About Me

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I teach abroad and continue to pursue the life I was given as if it was my last. Many people think it is. In my spare time, I enjoy lapping up ice cream, reading spy novels, and euthanizing manta rays.

Thursday, January 12, 2012


Day 1
Moshi, TZ to Machame Gate to Machame Camp, 2952 feet to 5905 feet to 10, 021 feet

For three days, since Christmas night in fact, I had been staring down Kilimanjaro. Literally and figuratively. It is easy to get wrapped up in the group, the pageantry, the adventure, and forget the mental resolve it takes to scale a mountain. Even a mountain that requires little to no technical mountaineering like Kili.

I sat quietly in our ten-seat van, as we rolled towards the park entrance, and contemplated the visage of an unnamed German man I sat with at Christmas Dinner. He had gone up and come down, unsuccessful in his attempt. His group was on their way back, having continued up the mountain while his nausea and severe headaches kept him from the summit. I could see the resignation in his face, the pain in his head, and the doubt in his eyes. Listening to this man recall what it took out of him, how much he wanted it, and how deflated he felt, steeled me and scared me straight. This wasn’t going to be a jubilant procession up a hill. It was going to be tough.

Machame Gate, 11 a.m.
Just getting on the trail was a chore. First we drove an hour, then waited to sign in, then waited to weigh our packs, then waited s'more. By the time we actually got moving it was almost noon. Gray, overcast skies blanketed the early moments of the hike, as the four of us blended in with the hundreds of other climbers ascending. Right away, I was made aware of the presence of the hundreds of porters. They flew up the mountain, toting ten times the weight we were carrying (maybe more) on their heads, backs and hands. Any time they approached we ditched to the bushes so they could pass.  They wore whatever they owned. Keds, flip flops, Army boots, second hand tennies. Some had rain gear, some didn't. Some wore heavy clothing, some didn't. They were mostly young, mostly all men, and incredibly fit.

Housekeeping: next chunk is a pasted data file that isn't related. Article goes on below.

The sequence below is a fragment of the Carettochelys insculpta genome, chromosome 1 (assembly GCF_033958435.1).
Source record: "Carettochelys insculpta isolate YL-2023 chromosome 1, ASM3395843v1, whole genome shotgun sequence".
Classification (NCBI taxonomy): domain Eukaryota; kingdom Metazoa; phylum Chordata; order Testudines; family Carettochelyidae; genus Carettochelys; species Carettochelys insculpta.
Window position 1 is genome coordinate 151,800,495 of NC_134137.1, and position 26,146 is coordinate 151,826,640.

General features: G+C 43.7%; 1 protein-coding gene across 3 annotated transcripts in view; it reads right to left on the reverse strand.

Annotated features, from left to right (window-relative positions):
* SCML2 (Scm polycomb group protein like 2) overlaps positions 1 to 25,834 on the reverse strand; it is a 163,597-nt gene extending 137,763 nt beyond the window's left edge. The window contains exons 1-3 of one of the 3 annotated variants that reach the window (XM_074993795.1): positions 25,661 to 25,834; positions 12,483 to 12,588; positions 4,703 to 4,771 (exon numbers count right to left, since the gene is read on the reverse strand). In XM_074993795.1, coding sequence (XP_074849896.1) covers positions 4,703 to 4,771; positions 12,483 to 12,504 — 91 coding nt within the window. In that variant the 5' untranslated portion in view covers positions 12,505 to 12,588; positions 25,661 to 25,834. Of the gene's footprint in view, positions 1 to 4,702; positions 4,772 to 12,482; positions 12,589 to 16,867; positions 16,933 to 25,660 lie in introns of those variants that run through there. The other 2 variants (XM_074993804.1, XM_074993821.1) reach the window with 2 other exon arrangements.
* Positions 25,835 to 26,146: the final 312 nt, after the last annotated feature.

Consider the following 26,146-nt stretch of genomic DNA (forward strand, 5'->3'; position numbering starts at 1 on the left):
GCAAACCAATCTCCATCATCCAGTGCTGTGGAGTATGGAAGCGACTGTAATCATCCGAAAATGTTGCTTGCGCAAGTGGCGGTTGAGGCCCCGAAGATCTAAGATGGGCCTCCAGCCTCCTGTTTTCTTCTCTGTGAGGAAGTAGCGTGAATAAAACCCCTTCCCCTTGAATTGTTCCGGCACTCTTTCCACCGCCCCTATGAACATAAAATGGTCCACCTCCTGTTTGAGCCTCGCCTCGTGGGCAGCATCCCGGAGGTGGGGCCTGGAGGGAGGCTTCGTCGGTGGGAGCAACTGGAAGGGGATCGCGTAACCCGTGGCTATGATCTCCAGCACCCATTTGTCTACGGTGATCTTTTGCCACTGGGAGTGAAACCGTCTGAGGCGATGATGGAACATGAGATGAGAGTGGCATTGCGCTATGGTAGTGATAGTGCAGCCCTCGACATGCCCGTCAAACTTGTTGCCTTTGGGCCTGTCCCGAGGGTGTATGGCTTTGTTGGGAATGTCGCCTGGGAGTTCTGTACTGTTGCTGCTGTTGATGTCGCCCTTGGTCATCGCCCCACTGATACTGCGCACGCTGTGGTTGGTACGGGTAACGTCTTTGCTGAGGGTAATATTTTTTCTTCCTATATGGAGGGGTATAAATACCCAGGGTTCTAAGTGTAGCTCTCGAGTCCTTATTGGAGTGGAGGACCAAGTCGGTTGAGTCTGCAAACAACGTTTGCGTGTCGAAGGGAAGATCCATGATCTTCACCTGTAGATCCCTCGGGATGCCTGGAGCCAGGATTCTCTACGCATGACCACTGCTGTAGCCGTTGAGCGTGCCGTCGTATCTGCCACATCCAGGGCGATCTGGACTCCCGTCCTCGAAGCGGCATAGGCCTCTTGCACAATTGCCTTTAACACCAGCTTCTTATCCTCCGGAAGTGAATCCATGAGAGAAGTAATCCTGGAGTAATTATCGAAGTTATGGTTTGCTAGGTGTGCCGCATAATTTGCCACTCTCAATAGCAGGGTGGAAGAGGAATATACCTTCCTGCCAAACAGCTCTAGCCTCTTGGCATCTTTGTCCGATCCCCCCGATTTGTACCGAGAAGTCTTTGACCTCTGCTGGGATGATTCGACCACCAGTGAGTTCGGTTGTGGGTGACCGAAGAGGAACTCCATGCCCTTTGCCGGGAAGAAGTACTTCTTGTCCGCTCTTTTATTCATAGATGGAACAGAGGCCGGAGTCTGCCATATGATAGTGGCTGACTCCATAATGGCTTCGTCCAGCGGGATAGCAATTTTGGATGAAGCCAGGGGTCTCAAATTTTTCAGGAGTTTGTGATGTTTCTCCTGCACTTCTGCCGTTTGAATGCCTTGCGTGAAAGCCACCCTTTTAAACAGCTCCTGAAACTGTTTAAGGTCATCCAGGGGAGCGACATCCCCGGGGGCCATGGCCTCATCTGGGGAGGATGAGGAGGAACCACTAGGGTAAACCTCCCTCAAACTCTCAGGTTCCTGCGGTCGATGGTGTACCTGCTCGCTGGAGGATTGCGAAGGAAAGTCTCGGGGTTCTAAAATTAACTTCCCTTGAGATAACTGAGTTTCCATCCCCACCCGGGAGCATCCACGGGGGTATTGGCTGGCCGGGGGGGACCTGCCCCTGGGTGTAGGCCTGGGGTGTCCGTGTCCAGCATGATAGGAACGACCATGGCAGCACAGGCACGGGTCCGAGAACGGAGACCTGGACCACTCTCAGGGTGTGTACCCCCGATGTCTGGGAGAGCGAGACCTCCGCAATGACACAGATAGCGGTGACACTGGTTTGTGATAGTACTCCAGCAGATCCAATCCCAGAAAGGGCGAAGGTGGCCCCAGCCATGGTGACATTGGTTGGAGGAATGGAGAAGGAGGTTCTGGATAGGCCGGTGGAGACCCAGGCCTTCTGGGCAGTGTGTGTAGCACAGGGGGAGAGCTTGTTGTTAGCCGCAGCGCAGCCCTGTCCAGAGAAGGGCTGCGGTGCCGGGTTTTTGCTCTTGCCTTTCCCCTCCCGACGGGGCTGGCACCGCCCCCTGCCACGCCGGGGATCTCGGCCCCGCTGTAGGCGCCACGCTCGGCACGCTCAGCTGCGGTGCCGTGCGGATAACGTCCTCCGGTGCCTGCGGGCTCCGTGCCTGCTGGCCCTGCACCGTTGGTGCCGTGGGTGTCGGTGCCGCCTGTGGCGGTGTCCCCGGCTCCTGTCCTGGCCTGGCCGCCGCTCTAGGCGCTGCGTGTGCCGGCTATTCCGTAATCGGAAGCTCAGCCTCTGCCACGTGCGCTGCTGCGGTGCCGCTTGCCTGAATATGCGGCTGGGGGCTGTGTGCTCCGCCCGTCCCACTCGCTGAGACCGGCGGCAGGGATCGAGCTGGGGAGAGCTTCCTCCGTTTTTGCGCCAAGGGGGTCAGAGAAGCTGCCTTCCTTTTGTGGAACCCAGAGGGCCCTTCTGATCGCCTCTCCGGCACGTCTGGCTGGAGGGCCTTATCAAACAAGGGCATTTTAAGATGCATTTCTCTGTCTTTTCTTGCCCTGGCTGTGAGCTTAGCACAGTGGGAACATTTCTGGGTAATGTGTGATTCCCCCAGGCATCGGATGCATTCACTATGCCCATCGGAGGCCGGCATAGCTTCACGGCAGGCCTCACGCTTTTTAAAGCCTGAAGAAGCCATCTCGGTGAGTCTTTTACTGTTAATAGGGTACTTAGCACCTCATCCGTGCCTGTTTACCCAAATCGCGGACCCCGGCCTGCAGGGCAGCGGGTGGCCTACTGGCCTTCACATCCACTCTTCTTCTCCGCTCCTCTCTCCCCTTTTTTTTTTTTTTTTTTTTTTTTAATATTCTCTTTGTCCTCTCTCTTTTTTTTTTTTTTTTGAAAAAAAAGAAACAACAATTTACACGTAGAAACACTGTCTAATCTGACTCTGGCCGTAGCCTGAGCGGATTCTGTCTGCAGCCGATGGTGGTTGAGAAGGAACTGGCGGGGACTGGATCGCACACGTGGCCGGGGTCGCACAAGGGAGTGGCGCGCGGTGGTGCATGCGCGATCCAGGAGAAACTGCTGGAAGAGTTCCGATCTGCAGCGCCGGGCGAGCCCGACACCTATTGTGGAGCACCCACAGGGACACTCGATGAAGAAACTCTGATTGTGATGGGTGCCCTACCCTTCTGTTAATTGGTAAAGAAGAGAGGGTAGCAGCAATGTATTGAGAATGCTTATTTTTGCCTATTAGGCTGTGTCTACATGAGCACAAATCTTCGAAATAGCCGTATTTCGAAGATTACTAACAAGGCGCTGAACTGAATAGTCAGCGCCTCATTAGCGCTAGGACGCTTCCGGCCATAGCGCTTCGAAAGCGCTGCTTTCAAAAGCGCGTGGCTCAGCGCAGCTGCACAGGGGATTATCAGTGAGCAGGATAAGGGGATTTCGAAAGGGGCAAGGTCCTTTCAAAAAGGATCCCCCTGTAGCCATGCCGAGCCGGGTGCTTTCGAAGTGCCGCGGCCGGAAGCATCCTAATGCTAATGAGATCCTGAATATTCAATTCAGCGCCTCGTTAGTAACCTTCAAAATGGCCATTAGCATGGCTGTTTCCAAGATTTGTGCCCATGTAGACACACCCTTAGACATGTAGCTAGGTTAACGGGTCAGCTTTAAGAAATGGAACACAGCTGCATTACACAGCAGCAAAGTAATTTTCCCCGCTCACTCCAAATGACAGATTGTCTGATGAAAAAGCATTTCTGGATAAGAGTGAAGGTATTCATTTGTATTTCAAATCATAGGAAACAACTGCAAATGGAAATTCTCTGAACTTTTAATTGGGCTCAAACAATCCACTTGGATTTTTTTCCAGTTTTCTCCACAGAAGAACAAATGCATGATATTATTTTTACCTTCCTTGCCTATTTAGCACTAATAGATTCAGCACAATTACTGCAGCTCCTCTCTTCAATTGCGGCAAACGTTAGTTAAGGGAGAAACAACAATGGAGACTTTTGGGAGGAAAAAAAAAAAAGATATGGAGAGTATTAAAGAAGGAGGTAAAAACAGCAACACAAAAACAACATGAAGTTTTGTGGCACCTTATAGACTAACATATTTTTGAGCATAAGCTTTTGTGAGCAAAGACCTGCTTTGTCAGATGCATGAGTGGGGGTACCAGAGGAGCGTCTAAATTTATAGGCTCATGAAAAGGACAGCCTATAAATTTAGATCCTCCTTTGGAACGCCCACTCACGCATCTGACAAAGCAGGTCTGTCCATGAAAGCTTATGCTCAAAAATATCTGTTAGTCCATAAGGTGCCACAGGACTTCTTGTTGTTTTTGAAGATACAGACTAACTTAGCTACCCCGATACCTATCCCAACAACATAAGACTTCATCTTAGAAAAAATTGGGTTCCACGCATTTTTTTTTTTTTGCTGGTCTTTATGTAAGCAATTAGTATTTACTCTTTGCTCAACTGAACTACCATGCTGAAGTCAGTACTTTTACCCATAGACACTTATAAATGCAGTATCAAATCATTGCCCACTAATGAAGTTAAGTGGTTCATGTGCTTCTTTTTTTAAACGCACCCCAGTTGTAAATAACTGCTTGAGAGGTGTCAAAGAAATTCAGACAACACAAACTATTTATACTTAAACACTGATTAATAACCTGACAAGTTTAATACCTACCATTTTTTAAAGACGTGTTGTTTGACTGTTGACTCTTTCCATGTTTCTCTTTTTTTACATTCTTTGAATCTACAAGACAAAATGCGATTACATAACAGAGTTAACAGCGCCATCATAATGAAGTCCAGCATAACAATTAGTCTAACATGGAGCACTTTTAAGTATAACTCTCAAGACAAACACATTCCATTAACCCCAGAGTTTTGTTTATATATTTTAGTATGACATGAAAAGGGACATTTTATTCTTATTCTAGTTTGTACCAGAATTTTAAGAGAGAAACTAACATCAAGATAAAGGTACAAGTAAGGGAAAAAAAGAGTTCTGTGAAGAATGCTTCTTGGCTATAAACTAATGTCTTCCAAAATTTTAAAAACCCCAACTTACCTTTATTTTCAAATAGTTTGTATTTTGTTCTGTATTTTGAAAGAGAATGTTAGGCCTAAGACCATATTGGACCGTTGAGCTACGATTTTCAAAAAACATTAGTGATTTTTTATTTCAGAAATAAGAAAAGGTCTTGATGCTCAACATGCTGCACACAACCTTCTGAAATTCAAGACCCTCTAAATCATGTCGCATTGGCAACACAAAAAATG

Machame Gate, day 1

Kibacha giving some tips to Lisa before we set off on the trail

After our packed lunch from town (burger, chicken, pineapple, mango, juice box, etc.) we got back on the trail just as the rains hit. And hit hard. I was wearing cargo shorts, gaiters, and boots, a grey dry-fit t-shirt, and visor. By two p.m. I had my jacket on and should have put on my rain pants but didn't. Every single inch of my body was drenched in minutes. We slogged through relentless rain and (at times) heavy downpours in search of our first camp.

Walking through the rain forest on Day 1

Porter totes gear to campsite after wet slog on Day 1

We reached just before 5 pm, shivering, numb and wet, following Kibacha towards the ranger hut to sign in as the porters set up our tents and prepared for snacks, tea, and then dinner. Every climber seemed worn out but glad to be at the campsite. It had been a brutal introduction to the mountain. In fact, it was almost as if the mountain had spoken to each of us personally. "Remember who's boss. You're in my backyard and if you thought this was going to be an easy glide up my spine, think again. Beyotch."

I hung my gaiters, boots, socks, jacket and shorts on nearby trees and changed into dry clothing. In minutes we were all happier, inside our dining tent, feasting on popcorn and hot tea. This pre-dinner snack was a staple on Kili and was something I looked forward to each and every afternoon.

Dinner each evening was also a much-anticipated event of the day. We got a hot plate of soup (leak, carrot, cucumber, to name a few) before our main entrée was served. On Day One we engulfed the plate of macaroni and fried fish, more soup, and bread. High on carbs, even higher on satisfaction. After a miserable slog through the rain forest, the dry clothes and hot food set us right before we hit the sack.